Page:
The Cost of Falls and What You Can Do to Stop Them

by Jim Maddux on May 30, 2013 · 1 comment

Last May, 28-year-old Adrien Zamora fell 40 feet from a scaffold while restoring an 11-story building in New York. It was his first day on the job, and he had not been given a fall protection harness or the necessary safety training. He left behind a wife and their two young daughters.

Fall Prevention posterUnfortunately, this loss is only one of many such tragedies that happen every year. Falls are the leading cause of death in construction, accounting for one-third of all work-related deaths in the industry.

Many of the workers who are killed and injured on the job are like Adrien – temporary workers who perform the most dangerous jobs and often have limited English proficiency, and who don’t always get the training and equipment they need to do their jobs safely. As Assistant Secretary of Labor for Occupational Safety and Health Dr. David Michaels has said, “All workers have the right to go home safe and sound at the end of the day, whether they’ve been on the job one day or 25 years.”

Worker injuries, illnesses and deaths don’t just hurt workers, families, co-workers and communities. They also take a great toll on our economy. Our nation’s largest provider of workers compensation data — the National Council on Compensation Insurance — found that from 2005 to 2007, 38 states reported that falls from elevations cost insured roofers $54 million per year. The average cost to an employer when a roofer falls from an elevation is about $106,000 per injured roofer – that’s enough to put a small roofing company out of business.

Yet falls can be prevented, and lives can be saved when employers take three simple steps: plan, provide, train. Plan ahead to get the job done safely, provide the right equipment for the task at hand and train everyone to use the equipment safely.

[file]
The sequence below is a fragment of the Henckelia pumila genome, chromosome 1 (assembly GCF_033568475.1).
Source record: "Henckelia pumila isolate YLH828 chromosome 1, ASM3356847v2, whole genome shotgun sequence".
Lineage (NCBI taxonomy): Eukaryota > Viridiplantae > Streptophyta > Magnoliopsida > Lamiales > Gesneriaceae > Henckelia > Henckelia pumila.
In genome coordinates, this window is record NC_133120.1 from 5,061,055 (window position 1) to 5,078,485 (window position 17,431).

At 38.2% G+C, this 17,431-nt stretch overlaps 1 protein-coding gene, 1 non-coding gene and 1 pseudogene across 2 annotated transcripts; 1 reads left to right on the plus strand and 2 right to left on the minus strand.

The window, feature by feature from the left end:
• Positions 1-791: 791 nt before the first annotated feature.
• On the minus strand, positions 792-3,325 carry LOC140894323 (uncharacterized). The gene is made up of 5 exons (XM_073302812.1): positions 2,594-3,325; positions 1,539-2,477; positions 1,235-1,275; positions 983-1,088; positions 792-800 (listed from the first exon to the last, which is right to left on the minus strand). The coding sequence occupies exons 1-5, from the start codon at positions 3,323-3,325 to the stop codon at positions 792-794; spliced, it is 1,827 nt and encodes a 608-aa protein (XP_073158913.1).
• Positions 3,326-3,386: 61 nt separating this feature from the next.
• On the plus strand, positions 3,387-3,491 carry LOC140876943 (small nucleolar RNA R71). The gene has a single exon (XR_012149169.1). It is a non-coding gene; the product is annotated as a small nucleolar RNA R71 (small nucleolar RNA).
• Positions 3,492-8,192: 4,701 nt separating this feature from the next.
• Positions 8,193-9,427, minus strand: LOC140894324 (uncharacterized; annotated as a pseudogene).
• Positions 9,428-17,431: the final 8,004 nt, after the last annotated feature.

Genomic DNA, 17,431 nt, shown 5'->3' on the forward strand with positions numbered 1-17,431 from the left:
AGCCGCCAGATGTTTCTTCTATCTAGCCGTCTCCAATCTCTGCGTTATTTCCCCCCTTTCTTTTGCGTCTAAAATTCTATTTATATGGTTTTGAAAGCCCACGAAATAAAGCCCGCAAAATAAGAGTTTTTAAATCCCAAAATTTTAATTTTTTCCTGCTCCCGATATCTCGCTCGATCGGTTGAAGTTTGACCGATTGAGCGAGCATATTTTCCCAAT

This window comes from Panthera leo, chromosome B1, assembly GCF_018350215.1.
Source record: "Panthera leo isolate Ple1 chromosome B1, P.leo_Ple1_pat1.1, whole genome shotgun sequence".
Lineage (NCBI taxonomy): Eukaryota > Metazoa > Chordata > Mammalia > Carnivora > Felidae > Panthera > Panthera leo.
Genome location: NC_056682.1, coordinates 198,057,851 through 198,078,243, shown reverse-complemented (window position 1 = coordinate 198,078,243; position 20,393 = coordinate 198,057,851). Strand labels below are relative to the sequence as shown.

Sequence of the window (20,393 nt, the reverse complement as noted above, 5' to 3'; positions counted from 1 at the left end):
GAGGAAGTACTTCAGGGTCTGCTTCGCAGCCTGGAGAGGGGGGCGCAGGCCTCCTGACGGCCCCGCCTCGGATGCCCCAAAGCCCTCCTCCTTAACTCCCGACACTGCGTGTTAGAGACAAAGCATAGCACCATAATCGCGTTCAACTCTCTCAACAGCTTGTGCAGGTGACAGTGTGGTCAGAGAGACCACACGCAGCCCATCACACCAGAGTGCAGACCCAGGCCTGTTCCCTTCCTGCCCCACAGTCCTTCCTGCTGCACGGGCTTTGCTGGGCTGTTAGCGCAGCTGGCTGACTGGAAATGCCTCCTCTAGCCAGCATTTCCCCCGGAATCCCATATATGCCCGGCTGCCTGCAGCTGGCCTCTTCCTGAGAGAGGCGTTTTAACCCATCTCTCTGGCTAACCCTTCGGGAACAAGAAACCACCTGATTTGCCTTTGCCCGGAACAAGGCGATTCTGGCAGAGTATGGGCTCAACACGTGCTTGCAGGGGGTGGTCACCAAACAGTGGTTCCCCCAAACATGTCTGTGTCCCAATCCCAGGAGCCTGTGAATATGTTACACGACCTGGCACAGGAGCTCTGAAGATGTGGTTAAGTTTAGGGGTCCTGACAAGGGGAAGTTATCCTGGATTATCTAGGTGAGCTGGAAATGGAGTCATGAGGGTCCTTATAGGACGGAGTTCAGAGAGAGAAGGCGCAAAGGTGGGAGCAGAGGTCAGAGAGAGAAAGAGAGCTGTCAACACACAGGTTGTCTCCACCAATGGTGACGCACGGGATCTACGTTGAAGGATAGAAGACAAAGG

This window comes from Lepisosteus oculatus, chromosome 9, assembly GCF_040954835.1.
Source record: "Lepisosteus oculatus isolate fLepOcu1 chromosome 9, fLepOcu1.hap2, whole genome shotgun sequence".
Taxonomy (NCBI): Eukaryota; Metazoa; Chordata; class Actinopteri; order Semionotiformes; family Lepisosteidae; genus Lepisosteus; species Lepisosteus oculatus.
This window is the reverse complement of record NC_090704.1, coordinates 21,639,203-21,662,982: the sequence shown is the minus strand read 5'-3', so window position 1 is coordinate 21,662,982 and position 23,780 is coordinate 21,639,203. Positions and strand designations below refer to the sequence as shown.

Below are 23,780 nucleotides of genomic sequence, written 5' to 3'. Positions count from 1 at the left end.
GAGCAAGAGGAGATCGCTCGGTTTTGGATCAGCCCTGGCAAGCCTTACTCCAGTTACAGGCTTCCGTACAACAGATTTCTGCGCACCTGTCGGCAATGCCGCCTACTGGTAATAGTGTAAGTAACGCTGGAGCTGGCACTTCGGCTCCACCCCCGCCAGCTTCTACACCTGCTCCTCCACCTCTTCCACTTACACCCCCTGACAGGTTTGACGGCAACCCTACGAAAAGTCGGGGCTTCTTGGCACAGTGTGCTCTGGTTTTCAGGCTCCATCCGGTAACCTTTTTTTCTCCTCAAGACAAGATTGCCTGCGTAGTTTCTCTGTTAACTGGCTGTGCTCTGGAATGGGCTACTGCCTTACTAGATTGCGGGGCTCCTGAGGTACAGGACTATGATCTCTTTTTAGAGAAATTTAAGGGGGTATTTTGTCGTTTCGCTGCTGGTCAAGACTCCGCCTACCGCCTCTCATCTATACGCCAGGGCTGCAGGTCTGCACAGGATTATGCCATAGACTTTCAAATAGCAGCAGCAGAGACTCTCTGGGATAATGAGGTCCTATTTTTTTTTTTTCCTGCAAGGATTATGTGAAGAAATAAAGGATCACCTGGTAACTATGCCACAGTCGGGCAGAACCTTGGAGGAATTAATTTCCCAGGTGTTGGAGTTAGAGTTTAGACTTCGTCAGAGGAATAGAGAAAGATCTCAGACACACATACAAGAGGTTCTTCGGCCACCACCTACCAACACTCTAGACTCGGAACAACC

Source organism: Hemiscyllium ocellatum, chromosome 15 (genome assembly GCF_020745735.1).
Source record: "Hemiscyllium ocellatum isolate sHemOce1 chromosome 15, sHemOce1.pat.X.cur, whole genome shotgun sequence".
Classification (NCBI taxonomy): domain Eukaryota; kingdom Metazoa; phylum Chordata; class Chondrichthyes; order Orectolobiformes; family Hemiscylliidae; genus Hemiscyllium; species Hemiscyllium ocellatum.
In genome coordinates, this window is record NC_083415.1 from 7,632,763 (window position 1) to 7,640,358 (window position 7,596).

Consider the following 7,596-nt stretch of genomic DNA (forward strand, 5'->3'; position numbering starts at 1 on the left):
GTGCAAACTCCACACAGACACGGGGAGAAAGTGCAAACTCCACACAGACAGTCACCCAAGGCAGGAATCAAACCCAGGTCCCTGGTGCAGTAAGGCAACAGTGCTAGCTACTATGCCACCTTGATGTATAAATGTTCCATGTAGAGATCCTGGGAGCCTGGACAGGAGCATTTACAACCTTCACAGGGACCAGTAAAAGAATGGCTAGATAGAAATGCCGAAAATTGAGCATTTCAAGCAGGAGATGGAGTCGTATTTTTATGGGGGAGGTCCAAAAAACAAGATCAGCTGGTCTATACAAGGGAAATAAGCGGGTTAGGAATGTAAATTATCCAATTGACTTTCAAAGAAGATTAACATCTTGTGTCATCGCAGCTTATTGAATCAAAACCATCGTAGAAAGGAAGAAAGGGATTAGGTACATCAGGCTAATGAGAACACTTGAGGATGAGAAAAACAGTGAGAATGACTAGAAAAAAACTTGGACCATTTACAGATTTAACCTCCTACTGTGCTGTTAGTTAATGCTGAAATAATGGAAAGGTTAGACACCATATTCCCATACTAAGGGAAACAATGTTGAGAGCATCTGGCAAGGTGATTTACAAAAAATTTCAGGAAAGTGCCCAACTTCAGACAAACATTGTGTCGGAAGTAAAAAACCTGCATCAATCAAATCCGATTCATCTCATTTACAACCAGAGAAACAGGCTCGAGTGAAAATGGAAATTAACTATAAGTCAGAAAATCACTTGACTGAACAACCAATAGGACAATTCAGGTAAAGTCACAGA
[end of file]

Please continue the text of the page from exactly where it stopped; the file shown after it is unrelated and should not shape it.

To spread the word, OSHA is kicking off a second year of the Campaign to Prevent Fatal Falls with its partners, the National Institute for Occupational Safety and Health, and the Center for Construction Research and Training.

We know that the real difference to be made is in the communities where workers are getting hurt, and we can’t do that alone. So we’re calling on you – local employers, stakeholders and community and faith-based organizations – to join the campaign to prevent falls. If you are an employer, start by renewing your commitment to making sure workers are safe and provided the right equipment and training. Community and faith-based organizations can help by spreading the word to members and the local community.

Learn more about the safety requirements for fall prevention. OSHA has free educational resources in many languages that you can distribute to help educate people in your work site and community. To order materials, call OSHA’s Office of Communications at 202-693-1999 or visit OSHA’s publications page. For latest campaign updates, follow @USDOL and @NIOSHConstruct on Twitter and subscribe to OSHA’s biweekly newsletter, “QuickTakes.”

Join the campaign, and help us spread the word that safety pays and falls cost. To learn more, visit www.osha.gov/stopfalls.

Plan. Provide. Train.Jim Maddux is the director of the Occupational Safety and Health Administration’s Directorate of Construction at the Department of Labor.

 

{ 1 comment… read it below or add one }

1 john odom June 1, 2013 at 10:13 pm

Hello, My name is john odom I am a electrician. Working in the construction field for 25 years, I see job hazards on a day to day basis. Close calls and near misses. In my trade there are many things to watch out for, Electrocution, Trips and falls, ect. But, one thing I noticed is always overlooked is asbestos and lead poisoning. Most contractors are getting away with exposing workers to these hazards. Lets face it most buildings have asbestos and lead. When remodeling a building, Why not be required to test every wall, ceiling, exterior walls and roofs for these hazards ? Also would be nice to see OSHA employees on the constrution site more often, And not just on the day someone got killed or hurt. Thank-you for your time and I hope this message makes it to the right person.

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